Phosphate solubilizing bacteria cultured in petri dish. The zone of n clearance can be clearly seen.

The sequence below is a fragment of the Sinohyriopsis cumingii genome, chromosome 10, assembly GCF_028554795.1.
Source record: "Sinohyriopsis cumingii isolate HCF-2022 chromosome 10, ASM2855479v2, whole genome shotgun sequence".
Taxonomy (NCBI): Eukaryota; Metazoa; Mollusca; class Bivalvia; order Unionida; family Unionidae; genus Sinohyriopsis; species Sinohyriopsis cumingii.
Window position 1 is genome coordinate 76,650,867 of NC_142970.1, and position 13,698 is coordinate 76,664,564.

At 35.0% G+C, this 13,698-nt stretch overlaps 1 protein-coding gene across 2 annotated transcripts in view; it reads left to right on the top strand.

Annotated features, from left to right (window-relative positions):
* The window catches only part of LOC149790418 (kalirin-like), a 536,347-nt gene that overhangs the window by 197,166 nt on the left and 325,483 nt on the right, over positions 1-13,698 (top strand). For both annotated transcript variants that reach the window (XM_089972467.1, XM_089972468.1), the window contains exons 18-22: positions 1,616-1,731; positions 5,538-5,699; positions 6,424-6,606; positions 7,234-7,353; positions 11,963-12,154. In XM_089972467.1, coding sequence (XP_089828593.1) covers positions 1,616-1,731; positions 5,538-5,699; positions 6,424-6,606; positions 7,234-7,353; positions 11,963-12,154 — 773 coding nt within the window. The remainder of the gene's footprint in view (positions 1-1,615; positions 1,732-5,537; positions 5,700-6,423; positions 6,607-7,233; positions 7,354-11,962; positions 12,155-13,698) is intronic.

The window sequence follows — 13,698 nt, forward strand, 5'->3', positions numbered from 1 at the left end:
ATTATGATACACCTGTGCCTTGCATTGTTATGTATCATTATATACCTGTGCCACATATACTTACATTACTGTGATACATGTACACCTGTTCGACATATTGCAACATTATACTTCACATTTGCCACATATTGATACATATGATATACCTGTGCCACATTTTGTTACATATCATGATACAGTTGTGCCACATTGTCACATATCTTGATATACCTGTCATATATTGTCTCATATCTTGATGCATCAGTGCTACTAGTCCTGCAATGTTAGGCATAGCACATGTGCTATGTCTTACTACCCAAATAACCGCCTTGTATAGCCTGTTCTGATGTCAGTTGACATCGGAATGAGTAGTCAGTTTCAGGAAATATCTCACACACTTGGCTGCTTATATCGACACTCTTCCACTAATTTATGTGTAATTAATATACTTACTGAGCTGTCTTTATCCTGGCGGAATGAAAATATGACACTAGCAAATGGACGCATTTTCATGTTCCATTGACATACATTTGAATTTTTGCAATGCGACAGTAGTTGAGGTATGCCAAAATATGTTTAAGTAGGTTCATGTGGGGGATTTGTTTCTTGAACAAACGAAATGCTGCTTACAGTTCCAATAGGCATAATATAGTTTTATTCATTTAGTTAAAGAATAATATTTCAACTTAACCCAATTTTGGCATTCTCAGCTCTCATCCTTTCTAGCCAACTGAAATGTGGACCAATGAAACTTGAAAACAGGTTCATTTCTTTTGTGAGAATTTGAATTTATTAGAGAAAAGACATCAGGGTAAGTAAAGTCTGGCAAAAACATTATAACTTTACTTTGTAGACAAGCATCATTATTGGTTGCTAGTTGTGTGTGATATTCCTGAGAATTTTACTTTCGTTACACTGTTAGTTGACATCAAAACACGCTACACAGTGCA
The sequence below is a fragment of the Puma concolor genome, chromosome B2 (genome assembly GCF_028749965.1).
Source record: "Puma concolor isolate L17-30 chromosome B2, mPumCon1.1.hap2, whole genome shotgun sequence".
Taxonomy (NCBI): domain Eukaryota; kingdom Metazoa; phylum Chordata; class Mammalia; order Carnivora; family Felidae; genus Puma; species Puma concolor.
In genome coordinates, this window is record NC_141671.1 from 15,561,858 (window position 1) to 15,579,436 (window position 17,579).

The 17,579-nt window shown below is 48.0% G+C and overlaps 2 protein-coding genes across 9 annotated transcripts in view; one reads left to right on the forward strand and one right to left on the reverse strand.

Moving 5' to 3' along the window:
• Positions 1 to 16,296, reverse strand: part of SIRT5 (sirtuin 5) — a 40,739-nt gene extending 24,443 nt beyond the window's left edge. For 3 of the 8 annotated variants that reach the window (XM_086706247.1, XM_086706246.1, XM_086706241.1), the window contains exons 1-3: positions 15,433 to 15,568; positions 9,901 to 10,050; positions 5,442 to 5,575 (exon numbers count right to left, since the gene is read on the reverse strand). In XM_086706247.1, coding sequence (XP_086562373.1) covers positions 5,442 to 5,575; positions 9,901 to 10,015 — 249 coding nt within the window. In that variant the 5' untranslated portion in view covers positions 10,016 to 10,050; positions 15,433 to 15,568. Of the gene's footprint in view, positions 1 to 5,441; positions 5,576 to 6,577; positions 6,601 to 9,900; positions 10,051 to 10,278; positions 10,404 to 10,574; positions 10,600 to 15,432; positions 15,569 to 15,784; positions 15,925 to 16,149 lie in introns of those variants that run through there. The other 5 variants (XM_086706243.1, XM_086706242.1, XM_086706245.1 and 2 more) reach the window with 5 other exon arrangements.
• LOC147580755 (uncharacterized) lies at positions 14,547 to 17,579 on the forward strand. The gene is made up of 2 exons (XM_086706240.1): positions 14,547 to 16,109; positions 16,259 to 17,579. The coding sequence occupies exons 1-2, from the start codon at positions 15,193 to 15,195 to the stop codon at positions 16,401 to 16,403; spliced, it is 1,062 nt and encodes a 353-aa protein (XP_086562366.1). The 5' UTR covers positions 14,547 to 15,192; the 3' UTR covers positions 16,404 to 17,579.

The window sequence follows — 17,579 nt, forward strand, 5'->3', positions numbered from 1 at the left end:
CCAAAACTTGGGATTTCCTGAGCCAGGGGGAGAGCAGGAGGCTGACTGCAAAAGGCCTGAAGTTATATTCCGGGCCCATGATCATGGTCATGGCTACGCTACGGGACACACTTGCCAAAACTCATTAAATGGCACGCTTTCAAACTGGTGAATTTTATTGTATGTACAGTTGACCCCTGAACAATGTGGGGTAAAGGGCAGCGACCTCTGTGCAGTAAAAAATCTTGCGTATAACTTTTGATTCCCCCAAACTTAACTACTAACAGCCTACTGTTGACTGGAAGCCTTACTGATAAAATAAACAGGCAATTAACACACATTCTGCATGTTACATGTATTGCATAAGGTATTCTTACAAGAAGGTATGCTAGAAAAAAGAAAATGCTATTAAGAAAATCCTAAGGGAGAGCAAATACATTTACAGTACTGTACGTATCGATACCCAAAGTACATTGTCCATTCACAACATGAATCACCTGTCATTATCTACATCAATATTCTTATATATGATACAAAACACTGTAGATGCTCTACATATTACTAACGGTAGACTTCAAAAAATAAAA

Phosphate solubilizing bacteria (PSB) are a group of beneficial bacteria capable of hydrolysing organic and inorganic phosphorus from insoluble compounds. P-solubilization ability of the microorganisms is considered to be one of the most important traits associated with plant phosphate nutrition. It is generally accepted that the mechanism of mineral phosphate solubilization by PSB strains is associated with the release of low molecular weight organic acids,through which their hydroxyl and carboxyl groups chelate the cations bound to phosphate, thereby converting it into soluble forms.In addition, some PSB produce phosphatase like phytase that hydrolyse organic forms of phosphate compounds efficiently. One or both types of PSB have been introduced to Agricultural community as phosphate Biofertilizer. Phosphorus (P) is one of the major essential macronutrients for plants and is applied to soil in the form of phosphate fertilizers. However, a large portion of soluble inorganic phosphate which is applied to the soil as chemical fertilizer is immobilized rapidly and becomes unavailable to plants. Currently, the main purpose in managing soil phosphorus is to optimize crop production and minimize P loss from soils. PSB have attracted the attention of agriculturists as soil inoculums to improve the plant growth and yield. When PSB used with rock phosphate, it can save about 50% of the crop requirement of phosphatic fertilizer. The use of PSB as inoculants increases the P uptake by plants. Simple inoculation of seeds with PSB gives crop yield responses equivalent to 30 kg P2O5 /ha or 50 percent of the need for phosphatic fertilizers. Currently, different strains of these bacteria has been identified for using in biofertilizer, among them Pantoea agglomerans (P5), Microbacterium laevaniformans (P7) and Pseudomonas putida (P13) strains are highly efficient insoluble phosphate solubilizers.
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